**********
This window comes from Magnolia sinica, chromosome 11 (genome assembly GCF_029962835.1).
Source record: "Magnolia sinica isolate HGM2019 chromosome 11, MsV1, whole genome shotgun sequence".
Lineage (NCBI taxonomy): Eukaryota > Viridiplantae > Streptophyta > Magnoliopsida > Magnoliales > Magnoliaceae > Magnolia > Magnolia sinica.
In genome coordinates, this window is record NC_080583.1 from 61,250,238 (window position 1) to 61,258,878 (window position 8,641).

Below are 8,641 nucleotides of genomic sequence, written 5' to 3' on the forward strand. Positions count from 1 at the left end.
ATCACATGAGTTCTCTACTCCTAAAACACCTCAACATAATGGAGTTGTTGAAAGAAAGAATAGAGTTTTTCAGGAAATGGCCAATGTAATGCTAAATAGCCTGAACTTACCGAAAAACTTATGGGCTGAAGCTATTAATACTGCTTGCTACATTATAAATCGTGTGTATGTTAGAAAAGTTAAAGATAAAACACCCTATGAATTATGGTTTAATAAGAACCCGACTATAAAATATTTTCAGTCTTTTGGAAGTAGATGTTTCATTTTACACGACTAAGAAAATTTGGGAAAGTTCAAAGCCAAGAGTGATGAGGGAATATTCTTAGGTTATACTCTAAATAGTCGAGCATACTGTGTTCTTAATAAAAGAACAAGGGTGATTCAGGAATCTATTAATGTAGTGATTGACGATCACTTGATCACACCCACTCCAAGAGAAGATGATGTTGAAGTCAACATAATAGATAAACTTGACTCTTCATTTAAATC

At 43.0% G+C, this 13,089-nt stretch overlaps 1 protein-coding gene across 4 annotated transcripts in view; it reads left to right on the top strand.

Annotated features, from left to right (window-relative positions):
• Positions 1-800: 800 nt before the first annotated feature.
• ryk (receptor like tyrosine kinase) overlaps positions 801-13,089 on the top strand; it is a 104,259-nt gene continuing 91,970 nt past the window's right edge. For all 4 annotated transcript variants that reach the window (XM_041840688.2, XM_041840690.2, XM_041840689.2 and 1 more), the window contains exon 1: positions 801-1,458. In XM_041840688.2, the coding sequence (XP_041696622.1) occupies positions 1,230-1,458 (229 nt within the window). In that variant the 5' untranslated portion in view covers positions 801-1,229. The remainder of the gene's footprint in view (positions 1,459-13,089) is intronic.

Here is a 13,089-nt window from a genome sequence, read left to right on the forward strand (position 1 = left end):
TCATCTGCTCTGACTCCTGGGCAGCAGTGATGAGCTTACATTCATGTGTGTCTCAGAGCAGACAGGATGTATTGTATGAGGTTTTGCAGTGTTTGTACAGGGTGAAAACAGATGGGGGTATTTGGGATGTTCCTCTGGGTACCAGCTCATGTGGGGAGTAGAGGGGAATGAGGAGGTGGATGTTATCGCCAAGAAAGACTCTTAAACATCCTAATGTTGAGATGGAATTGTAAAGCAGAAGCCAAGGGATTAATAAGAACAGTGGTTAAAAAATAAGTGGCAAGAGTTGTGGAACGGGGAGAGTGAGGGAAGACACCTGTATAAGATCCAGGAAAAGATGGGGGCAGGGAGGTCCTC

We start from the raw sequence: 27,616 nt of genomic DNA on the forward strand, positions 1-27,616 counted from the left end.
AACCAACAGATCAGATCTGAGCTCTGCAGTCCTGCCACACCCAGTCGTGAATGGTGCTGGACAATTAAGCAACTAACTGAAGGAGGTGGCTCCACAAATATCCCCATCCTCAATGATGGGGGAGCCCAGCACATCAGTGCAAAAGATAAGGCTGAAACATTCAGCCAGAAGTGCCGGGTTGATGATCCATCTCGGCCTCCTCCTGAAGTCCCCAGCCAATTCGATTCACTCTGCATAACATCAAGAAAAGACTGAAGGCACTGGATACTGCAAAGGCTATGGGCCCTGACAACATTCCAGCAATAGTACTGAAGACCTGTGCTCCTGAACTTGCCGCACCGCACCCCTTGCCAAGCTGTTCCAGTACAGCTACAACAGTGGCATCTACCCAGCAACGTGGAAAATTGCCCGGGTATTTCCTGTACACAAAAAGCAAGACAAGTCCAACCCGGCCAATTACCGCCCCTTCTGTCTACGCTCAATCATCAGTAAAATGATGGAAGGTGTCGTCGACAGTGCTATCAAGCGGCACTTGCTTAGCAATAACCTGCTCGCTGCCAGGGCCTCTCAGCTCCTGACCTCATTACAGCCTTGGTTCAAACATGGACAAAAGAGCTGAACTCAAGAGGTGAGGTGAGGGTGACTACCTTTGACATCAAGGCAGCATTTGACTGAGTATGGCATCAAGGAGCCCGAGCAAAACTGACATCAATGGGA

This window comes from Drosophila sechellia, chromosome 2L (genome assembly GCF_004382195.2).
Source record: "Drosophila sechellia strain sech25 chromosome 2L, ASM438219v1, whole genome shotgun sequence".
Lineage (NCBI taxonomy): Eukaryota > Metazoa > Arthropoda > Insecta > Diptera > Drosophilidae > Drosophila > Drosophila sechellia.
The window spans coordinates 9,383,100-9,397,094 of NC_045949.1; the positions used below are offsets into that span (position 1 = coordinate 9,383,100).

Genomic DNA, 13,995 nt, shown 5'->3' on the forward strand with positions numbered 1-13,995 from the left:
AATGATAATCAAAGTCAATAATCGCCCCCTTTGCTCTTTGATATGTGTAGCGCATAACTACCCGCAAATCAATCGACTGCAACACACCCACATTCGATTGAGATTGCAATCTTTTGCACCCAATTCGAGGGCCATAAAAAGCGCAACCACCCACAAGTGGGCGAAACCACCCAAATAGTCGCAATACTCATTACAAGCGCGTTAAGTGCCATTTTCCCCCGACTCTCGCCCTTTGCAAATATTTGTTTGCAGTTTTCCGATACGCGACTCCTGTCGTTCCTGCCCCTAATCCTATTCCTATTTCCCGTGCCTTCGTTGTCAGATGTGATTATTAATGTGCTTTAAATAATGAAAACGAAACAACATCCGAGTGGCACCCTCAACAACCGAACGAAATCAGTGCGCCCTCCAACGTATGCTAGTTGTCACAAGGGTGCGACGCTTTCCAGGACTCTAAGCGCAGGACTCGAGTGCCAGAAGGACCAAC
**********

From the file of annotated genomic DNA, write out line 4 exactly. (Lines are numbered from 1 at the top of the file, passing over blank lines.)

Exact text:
In genome coordinates, this window is record NC_080583.1 from 61,250,238 (window position 1) to 61,258,878 (window position 8,641).